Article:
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Professor of Mineralogy in the University of TOPOGRAPHY.
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Edward Smith, esq. M.D.F.R.S. Super royal VOYAGES AND TRAVELS.
tolio. Travels in various Parts of Europe, Asia,
MONTHLY RETROSPECT OF THE FINE ARTS. The Use of all Now Prints, Communication of Articles of Intelligence, &c. are
requested under Cover to the Care of the Publisher. THE EXHIBITION OF THE ROYAL ACA
80. A Lady and her Altendant, W. DEMY OF LONDON, 1810.
Owen, R.A. 159. A Groupe of parlor
the Baring Family, T. Lawrence, R.A. (Continued from page 481.)
197. Octavius Gilchrist, esq. F.S.A.J. 148. Cleopatra dissolving the Pearl; the origi• Lonsdale. 263. A While Length of a
tal Design for a Painting executed on the Lady, A. W. Devis; which, for elegance Great Staircase at Burleigb. 1. Storbard, of attitude, and clearness of tint and coR. A.
loring, has not often been surpassert. THIS is a sketch, but it is of that vi. 292. Sir C. Burrell, M. P. R. IL
a . or those of Rubens, who mostly sketched in shire, J. Lovsdale; this portrait racis oil. The coloring, chiaroscuro, and local among the best of the present exhibitim, tints, are of that brilliant harinonizing na- and is at once simple and dignified in cure, that evinces the hand of a master, character, and vigorous in executins, and the design exhibits the result of deep 401. Mrs. Owen. 402. Children of Lade thiuking.
Mildmay, by Edridge, 493. A Nabraan, 166. Benevolence, hy H. Corbould; is J. Northcote, R. A. 505. J. Elmes, ex a well-imagined little picture, well drawn J. Lonsdale. Among the miniatures
, and clearly coloured, but the head of the Robertson, Haines, Mrs. Singleton, Nere old man is rather too obtrusive and equi- ton, Davis, Watts, Pope, and Englehart, vocal; at first sight it is doubtful what it are principally conspicuous; the fornet is meant for.
(Robertson) by his large portraits of Of 167 and 190, two pictures in the Messrs. P. Coxe, Wilkie, A.R.A. and class of historical or fancy works, by Gwilt, which certainly are winong the Drummond, nothing can be said in their fiuest miniatures ever produced. favor; bad grouping, ill coloring, and an The landscapes of this year are not affected manner of handling, overpower very numerous, but of a high class of the real merits they possess.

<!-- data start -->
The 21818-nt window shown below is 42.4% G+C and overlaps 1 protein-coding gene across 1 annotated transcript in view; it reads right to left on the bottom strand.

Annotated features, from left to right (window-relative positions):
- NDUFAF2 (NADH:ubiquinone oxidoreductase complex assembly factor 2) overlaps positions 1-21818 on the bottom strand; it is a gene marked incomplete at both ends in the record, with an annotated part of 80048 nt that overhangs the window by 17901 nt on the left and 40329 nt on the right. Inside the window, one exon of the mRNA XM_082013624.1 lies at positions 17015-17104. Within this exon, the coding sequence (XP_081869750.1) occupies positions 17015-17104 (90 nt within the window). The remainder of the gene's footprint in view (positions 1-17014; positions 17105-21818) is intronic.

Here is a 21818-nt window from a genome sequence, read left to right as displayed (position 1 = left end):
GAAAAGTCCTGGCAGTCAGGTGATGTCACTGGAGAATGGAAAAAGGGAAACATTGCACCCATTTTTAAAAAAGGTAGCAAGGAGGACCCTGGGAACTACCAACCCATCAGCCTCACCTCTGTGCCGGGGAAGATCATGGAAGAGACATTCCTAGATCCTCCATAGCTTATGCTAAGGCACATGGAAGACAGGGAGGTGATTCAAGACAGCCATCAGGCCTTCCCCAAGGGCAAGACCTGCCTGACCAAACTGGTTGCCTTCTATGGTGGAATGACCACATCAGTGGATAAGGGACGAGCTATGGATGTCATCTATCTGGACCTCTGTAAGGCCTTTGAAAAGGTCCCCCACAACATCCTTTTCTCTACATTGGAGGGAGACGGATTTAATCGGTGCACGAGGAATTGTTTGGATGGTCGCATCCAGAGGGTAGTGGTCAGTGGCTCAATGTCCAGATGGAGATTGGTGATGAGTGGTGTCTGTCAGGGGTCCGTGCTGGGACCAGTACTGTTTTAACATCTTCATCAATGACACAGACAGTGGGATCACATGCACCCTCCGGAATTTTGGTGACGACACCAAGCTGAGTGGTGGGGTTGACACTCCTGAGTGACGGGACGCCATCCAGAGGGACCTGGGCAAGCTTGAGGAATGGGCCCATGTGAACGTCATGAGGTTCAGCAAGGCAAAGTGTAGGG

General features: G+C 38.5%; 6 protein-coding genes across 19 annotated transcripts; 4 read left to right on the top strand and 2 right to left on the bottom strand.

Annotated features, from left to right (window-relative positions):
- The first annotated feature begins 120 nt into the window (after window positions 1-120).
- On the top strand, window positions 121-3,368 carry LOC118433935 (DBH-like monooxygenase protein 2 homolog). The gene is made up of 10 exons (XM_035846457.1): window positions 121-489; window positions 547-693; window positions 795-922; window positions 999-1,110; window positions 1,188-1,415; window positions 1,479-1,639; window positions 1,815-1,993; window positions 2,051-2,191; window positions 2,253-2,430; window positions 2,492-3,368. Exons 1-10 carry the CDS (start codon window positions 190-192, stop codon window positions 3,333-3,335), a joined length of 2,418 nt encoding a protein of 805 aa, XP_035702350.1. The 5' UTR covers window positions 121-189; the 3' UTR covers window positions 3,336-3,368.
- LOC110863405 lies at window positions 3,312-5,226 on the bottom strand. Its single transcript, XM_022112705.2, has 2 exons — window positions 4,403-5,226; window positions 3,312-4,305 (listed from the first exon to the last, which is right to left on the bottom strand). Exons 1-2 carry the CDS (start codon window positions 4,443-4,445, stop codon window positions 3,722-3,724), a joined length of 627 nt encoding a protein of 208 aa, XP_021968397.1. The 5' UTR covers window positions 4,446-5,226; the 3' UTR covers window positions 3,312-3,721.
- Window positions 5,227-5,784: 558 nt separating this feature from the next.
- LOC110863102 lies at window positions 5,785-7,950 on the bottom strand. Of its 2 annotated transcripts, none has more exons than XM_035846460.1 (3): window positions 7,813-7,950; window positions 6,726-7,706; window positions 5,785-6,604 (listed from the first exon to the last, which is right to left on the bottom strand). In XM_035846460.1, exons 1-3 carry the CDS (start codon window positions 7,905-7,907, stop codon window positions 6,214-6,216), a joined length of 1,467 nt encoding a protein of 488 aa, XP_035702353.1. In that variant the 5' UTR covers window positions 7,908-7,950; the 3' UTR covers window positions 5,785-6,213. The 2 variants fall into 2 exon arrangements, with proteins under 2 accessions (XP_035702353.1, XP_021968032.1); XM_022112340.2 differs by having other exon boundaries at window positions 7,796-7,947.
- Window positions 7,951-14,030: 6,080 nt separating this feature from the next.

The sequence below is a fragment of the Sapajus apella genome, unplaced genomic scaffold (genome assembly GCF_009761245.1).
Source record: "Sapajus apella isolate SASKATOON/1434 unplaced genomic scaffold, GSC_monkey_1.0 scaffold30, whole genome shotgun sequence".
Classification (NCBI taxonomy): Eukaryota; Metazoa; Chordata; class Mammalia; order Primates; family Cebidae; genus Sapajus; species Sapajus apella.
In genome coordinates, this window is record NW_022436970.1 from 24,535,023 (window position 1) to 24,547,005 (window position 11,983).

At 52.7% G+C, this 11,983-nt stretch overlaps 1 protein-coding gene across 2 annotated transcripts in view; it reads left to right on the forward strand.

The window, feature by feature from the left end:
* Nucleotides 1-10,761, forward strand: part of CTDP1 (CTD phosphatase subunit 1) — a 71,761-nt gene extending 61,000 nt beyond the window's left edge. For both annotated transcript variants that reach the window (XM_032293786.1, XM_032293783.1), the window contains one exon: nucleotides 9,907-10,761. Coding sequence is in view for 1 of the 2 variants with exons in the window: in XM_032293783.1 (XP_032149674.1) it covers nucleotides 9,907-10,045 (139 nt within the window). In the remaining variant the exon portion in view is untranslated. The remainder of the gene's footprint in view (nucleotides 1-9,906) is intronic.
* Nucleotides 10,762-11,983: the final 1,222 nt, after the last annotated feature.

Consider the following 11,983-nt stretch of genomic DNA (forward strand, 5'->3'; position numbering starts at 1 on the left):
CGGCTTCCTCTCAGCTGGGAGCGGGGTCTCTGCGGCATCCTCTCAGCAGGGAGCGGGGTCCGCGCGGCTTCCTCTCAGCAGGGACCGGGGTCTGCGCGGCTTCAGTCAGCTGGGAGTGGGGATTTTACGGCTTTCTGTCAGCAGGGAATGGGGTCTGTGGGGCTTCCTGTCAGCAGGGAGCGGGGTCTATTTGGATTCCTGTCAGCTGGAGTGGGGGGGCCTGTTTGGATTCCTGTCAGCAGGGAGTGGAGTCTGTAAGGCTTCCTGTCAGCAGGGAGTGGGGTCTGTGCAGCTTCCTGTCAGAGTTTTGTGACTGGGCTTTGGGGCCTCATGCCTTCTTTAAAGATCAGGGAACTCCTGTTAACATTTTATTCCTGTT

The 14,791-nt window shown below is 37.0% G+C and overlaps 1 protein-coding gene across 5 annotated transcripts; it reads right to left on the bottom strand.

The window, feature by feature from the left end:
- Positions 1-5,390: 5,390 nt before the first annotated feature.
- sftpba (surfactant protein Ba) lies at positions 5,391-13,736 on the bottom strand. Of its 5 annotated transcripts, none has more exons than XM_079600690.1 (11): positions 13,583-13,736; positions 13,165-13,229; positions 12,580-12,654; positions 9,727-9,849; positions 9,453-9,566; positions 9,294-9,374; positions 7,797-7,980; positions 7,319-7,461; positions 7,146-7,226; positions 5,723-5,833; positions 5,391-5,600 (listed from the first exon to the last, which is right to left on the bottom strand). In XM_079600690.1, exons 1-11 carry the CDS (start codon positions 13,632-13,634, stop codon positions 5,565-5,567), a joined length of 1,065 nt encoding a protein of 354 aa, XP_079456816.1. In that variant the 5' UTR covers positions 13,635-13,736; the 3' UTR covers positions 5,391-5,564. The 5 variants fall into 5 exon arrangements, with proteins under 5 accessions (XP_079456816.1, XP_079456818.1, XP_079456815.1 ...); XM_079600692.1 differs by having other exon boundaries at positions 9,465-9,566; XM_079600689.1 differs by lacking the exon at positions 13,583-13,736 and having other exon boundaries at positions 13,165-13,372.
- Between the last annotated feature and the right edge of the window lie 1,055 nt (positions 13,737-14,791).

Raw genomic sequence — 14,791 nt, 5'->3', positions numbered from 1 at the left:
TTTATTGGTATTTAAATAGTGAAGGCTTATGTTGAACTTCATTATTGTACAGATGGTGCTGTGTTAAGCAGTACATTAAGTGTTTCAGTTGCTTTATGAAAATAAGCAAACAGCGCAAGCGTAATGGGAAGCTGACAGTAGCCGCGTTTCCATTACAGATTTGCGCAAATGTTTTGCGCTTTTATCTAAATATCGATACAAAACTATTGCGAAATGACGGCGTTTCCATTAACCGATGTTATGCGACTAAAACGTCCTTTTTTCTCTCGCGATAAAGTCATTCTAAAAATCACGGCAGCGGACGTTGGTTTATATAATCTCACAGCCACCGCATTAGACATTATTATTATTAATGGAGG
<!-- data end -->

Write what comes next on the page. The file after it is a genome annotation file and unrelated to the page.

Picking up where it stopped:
More sim- art. No. 29. Southampton, by Meat pliciev, and a little regard for nature, light, Pether; is a correct representation would improve the style of this artist. of the place, and a faithful transcript of a The next objects that our slight sketch moonlight effect. 44. Elgin Cathedral
, admits of, are the portraits : among W. Wilson, is well managed. 52. LANA which, most distinguished for grace or scape cm i Lake, Evening, P. J. De dignity of treatmeni, or excellent color. Loutherbourg, partakes of the usual es ng, are; 32. Lord Grenville, by T. Phil. cellencies of this eminent master's sorts; lips, R. A. 42. The Persian Ambassador, as does No. 20. Lundscape, Morning, by Sir W., Beechy, R.A. 01. Lord Crestle- the same. 55. A Fisherman's College, reagh, and 67. Mr. Canning, both by T. by Miss H. Gouldsmith, is a faithful trase Lawrence, R.A. 79. Walter Scott, esq. script of nature. 85. Lowlker Castle, author of Marmnion, &c. H. Raeburn. Westmorlund, the seat of the Earls
Lonsdale; North moest View from Ulles- some admirable monumental designs water-lane, Evening, J. M. W. Turner, and basso-rilievos. Westmacott exbibits R.A, is one of those enclianting scenes some classical productions. Nullekens, that England alone can buast, executed as usual, shines in the department of in a most transcendant style of effect : bustus; Bubt has a very good one in the same character awaits Mr. Turner's marble of Lord Nelson; and Bicon, an other pieces. No. 115. The North l'iew elegant figure of the late Mr. Pilt, and of the sume House; and 158. Petworth, some god busts. The Ilonourable Wr's, Susser, the Srut of the Euri of Egremont; Damer has an admirable head of a Muc Dewy Morning; wlich even surpasses in bronze. the others: the mist rising on the lawn in On the whole, judging from the present front of the buse, is an ing the happiest Exhibition, the progress of the British effects of Turmer's pevcil; in fact, the school may be thus estimated :-To be uncommon brilliancy of this charning retrograde in grand historical and pvetipicture produces the same effect on the cal composition; to be increasing in corneighbouring pieces, as baying thein rect drawing and chaste coloring; emiagainst the pier of a window through nent in portrait; and beyond competinon which the sun is shining. 102. The En- in landscape. In sculpture, rather pretty trance to Conway Custle, Sur G. Beau: than grand; and in architecture, absins mont, II. is worthy of the pencil ofalutely fallen from the “ high estate" the professor. 127. A Lundscape, in which other of the sister arts wouid warrant. is introduced the Story of Diana and The friends of brilliant talunis and Actæon, A. W Callcott, R.A. is may. amiable manners and disposition, willenificcut in composition, forcible in exe